"Oh," Vhaerys drawls, "I assure you they do understand. They are merely indifferent to his family's concern for him, as though he truly had left our house and joined theirs. Dear Lady Marsei was standing with the guards to bar my way…" She shrugs. "He seems to have recovered and to be allowed out and about again, but I wonder about the next time, and the next—?"
With a waft of her hand she dismisses the offer of wine; she hasn't sat down, either, and perhaps she doesn't plan to expound her own theories of correct Targaryen behaviour versus Hightower iniquity for long enough to work up much of a thirst. Her eyebrows lift however at Jurian's news, and she appears diverted. Pleasantly so. "You have chosen a date? It's certain this time? Then I shall look forward," she informs him approvingly, "to another of those beautiful invitations of yours…" Her newly-bobbed golden head inclines courteously toward him. "A small ceremony does seem suitable. I advised as much in Dhraegon's case as well, to keep from overwhelming him; but, of course, Hightower brides must always be wed in the Starry Sept," she drawls, "with the greatest of fanfare. And we all know how that that went."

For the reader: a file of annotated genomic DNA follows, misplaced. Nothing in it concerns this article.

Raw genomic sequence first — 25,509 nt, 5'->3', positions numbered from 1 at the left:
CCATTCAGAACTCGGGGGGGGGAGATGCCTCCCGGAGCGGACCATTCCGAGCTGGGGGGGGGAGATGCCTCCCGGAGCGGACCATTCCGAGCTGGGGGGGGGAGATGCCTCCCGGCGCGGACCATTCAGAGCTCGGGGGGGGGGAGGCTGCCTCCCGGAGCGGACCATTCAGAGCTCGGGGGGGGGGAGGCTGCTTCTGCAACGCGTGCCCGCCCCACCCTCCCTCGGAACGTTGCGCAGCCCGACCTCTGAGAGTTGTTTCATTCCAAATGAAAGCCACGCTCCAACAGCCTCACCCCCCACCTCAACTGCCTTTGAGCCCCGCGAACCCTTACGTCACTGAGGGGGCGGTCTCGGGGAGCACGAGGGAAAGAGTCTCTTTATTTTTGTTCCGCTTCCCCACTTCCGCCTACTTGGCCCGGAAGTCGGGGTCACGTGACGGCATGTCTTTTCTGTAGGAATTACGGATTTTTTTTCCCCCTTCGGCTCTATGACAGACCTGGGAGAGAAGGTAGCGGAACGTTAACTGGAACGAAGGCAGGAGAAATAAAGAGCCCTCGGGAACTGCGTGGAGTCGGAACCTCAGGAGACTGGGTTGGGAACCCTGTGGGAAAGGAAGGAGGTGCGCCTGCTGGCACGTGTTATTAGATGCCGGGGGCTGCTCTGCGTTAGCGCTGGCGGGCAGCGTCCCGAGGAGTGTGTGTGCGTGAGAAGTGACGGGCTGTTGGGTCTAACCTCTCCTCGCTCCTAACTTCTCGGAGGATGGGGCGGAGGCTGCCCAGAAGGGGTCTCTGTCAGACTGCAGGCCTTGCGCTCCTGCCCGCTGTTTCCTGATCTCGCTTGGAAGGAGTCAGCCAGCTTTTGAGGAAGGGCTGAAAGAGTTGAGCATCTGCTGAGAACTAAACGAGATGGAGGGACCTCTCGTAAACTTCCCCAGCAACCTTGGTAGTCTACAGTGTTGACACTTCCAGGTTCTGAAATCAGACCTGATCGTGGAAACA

Jurian chuckles. "I hope there are medicinal uses for venom, Aunt Vhaerys," he says as insults against the Hightowers pile up. He drinks again. "Yes, yes. The date is set. The movement of the ends of her hair draws his eye. "But you've changed your hair, haven't you," he observes belatedly. "It does become you. Makes you look younger."
"… You might be surprised by what can be medicinal," the princess purrs, on the subject of venom — and then she smiles, broadly and boldly, for that thought more than the compliment to her hair. She straightens from her posture half-leaning against the back of that chair, and runs a hand through her sleek short tresses. "Thank you," she says mildly. "I find it less trouble."
"You are ever the pragmatist, Aunt Vhaerys," Jurian replies, which may or may not be some sort of backhanded compliment. He drinks. "I expect we could've had cushions stuffed with the excess."
"I kept it — perhaps I shall do something of the kind," suggests Vhaerys, with an oddly whimsical tilt of her head and twist of her lips. A quality one does not customarily associate with her. "But you must forgive me," she explains smoothly, taking a step back. "My brother is waiting; and it seems we must decide at last upon a wedding gift for you and your sister."